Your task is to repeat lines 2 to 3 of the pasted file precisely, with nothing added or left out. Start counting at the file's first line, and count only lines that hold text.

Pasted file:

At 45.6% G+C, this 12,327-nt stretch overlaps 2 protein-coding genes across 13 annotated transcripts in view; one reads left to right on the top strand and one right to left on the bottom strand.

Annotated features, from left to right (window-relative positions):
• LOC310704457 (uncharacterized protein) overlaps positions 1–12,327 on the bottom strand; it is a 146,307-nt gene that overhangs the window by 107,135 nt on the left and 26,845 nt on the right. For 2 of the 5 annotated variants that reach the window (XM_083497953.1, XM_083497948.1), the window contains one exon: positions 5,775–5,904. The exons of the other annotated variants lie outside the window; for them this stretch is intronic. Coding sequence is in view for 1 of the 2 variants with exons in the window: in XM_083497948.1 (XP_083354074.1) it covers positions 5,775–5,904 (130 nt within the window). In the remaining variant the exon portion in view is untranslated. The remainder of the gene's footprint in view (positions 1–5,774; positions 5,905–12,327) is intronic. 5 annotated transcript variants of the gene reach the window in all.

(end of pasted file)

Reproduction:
Annotated features, from left to right (window-relative positions):
• LOC310704457 (uncharacterized protein) overlaps positions 1–12,327 on the bottom strand; it is a 146,307-nt gene that overhangs the window by 107,135 nt on the left and 26,845 nt on the right. For 2 of the 5 annotated variants that reach the window (XM_083497953.1, XM_083497948.1), the window contains one exon: positions 5,775–5,904. The exons of the other annotated variants lie outside the window; for them this stretch is intronic. Coding sequence is in view for 1 of the 2 variants with exons in the window: in XM_083497948.1 (XP_083354074.1) it covers positions 5,775–5,904 (130 nt within the window). In the remaining variant the exon portion in view is untranslated. The remainder of the gene's footprint in view (positions 1–5,774; positions 5,905–12,327) is intronic. 5 annotated transcript variants of the gene reach the window in all.